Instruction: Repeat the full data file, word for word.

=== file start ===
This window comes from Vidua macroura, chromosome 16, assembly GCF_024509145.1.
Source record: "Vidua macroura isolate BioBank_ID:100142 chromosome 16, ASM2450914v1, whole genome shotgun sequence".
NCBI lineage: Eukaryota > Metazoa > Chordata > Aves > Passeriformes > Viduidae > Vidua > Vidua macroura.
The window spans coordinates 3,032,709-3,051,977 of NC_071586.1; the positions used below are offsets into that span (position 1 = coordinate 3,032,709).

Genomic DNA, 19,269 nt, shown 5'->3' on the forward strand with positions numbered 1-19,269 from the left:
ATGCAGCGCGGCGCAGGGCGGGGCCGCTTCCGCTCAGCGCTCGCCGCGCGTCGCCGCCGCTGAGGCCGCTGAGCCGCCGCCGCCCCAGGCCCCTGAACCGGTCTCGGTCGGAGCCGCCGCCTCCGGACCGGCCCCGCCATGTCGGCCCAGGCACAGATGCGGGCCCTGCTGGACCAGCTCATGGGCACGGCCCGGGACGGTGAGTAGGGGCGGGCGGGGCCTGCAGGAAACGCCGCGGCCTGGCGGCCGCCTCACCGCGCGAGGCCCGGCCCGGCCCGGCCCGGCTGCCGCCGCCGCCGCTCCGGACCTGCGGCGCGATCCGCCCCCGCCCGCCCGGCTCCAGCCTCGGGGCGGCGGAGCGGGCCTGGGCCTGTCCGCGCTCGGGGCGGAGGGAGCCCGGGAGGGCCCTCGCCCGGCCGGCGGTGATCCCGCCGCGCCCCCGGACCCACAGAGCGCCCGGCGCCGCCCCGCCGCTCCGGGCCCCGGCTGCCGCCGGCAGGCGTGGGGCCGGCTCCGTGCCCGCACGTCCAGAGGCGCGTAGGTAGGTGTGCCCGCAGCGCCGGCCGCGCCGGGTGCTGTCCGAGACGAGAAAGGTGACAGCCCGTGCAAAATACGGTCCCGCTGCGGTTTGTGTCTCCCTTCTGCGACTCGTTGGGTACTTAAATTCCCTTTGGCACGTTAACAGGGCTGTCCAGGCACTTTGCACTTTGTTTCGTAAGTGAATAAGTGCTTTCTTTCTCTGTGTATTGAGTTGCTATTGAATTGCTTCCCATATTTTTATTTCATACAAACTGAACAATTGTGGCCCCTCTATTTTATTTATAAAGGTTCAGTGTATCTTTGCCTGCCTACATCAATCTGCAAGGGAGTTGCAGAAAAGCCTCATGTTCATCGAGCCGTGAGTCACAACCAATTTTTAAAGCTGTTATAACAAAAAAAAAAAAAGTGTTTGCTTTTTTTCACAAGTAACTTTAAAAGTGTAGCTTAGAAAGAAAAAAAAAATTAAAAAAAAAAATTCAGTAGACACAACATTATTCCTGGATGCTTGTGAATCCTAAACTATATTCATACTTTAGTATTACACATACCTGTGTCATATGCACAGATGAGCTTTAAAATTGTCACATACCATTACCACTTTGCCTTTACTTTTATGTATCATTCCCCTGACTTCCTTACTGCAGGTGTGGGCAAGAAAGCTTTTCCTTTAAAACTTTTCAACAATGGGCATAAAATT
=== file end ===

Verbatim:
This window comes from Vidua macroura, chromosome 16, assembly GCF_024509145.1.
Source record: "Vidua macroura isolate BioBank_ID:100142 chromosome 16, ASM2450914v1, whole genome shotgun sequence".
NCBI lineage: Eukaryota > Metazoa > Chordata > Aves > Passeriformes > Viduidae > Vidua > Vidua macroura.
The window spans coordinates 3,032,709-3,051,977 of NC_071586.1; the positions used below are offsets into that span (position 1 = coordinate 3,032,709).

Genomic DNA, 19,269 nt, shown 5'->3' on the forward strand with positions numbered 1-19,269 from the left:
ATGCAGCGCGGCGCAGGGCGGGGCCGCTTCCGCTCAGCGCTCGCCGCGCGTCGCCGCCGCTGAGGCCGCTGAGCCGCCGCCGCCCCAGGCCCCTGAACCGGTCTCGGTCGGAGCCGCCGCCTCCGGACCGGCCCCGCCATGTCGGCCCAGGCACAGATGCGGGCCCTGCTGGACCAGCTCATGGGCACGGCCCGGGACGGTGAGTAGGGGCGGGCGGGGCCTGCAGGAAACGCCGCGGCCTGGCGGCCGCCTCACCGCGCGAGGCCCGGCCCGGCCCGGCCCGGCTGCCGCCGCCGCCGCTCCGGACCTGCGGCGCGATCCGCCCCCGCCCGCCCGGCTCCAGCCTCGGGGCGGCGGAGCGGGCCTGGGCCTGTCCGCGCTCGGGGCGGAGGGAGCCCGGGAGGGCCCTCGCCCGGCCGGCGGTGATCCCGCCGCGCCCCCGGACCCACAGAGCGCCCGGCGCCGCCCCGCCGCTCCGGGCCCCGGCTGCCGCCGGCAGGCGTGGGGCCGGCTCCGTGCCCGCACGTCCAGAGGCGCGTAGGTAGGTGTGCCCGCAGCGCCGGCCGCGCCGGGTGCTGTCCGAGACGAGAAAGGTGACAGCCCGTGCAAAATACGGTCCCGCTGCGGTTTGTGTCTCCCTTCTGCGACTCGTTGGGTACTTAAATTCCCTTTGGCACGTTAACAGGGCTGTCCAGGCACTTTGCACTTTGTTTCGTAAGTGAATAAGTGCTTTCTTTCTCTGTGTATTGAGTTGCTATTGAATTGCTTCCCATATTTTTATTTCATACAAACTGAACAATTGTGGCCCCTCTATTTTATTTATAAAGGTTCAGTGTATCTTTGCCTGCCTACATCAATCTGCAAGGGAGTTGCAGAAAAGCCTCATGTTCATCGAGCCGTGAGTCACAACCAATTTTTAAAGCTGTTATAACAAAAAAAAAAAAAGTGTTTGCTTTTTTTCACAAGTAACTTTAAAAGTGTAGCTTAGAAAGAAAAAAAAAATTAAAAAAAAAAATTCAGTAGACACAACATTATTCCTGGATGCTTGTGAATCCTAAACTATATTCATACTTTAGTATTACACATACCTGTGTCATATGCACAGATGAGCTTTAAAATTGTCACATACCATTACCACTTTGCCTTTACTTTTATGTATCATTCCCCTGACTTCCTTACTGCAGGTGTGGGCAAGAAAGCTTTTCCTTTAAAACTTTTCAACAATGGGCATAAAATT